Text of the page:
"The chairman of the Republican Party in Macomb County Michigan, a key swing county in a key swing state, is planning to use a list of foreclosed homes to block people from voting in the upcoming election as part of the state GOP’s effort to challenge some voters on Election Day," reports Eartha Jane Melzer in The Michigan Messenger. "Statewide, the Republican Party is gearing up for a comprehensive voter challenge campaign, according to Denise Graves, party chair for Republicans in Genesee County, which encompasses Flint. The party is creating a spreadsheet of election challenger volunteers and expects to coordinate a training with the regional McCain campaign, Graves said in an interview with Michigan Messenger."UPDATE: Flinn's Journal says: "The Macomb County GOP chair has issued a statement saying the GOP won't use foreclosure lists to challenge voters at the polls. They must have been stung by the reports." The story from the Detroit Free Press is here.
UPDATE: And just how widespread is voter fraud in Michigan and the rest of the country? Apparently, it's quite rare and seldom intentional. The New York Times reports:
"Five years after the Bush administration began a crackdown on voter fraud, the Justice Department has turned up virtually no evidence of any organized effort to skew federal elections, according to court records and interviews.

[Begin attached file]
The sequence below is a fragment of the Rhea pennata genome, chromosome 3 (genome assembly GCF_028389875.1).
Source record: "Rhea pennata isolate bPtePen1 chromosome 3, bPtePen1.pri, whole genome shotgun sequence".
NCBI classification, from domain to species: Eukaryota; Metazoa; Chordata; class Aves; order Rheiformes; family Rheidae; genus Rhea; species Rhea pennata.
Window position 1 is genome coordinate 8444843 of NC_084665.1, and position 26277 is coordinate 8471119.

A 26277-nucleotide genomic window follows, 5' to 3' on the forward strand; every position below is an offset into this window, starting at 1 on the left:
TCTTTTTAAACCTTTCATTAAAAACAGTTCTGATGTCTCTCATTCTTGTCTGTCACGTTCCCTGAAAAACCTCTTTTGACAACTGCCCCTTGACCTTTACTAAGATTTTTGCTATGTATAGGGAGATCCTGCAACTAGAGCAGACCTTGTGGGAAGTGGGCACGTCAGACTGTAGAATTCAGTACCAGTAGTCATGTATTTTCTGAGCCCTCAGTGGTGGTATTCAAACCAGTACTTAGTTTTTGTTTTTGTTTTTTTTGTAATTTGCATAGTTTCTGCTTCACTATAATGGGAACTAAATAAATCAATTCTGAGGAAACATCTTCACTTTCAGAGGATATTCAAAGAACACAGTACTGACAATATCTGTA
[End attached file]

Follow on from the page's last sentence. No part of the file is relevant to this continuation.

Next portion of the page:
"Although Republican activists have repeatedly said fraud is so widespread that it has corrupted the political process and, possibly, cost the party election victories, about 120 people have been charged and 86 convicted as of last year.
"Most of those charged have been Democrats, voting records show. Many of those charged by the Justice Department appear to have mistakenly filled out registration forms or misunderstood eligibility rules, a review of court records and interviews with prosecutors and defense lawyers show."
Update: The Michigan Messenger has posted the following clarification on their original story:
Michigan Messenger received a letter yesterday from Douglas J. Preisse, chairman of the Franklin County Republican Party in Columbus Ohio, disputing Eartha Melzer’s summary of remarks he made to a local newspaper about voter challenges.
Citing an article in the Columbus Dispatch, Melzer had reported in her story “Lose your house, lose your vote” that Priesse had said he had not ruled out voter challenges due to “foreclosure related address issues.” In his letter, Priesse said that he had not stated or implied any such thing.
While the ongoing dispute in Franklin County does concern voter challenges that are based, in part, on the eligibility of foreclosed homeowners, Priesse’s comments to the Dispatch did not specifically address the issue of foreclosed homeowners.
We have revised the article accordingly.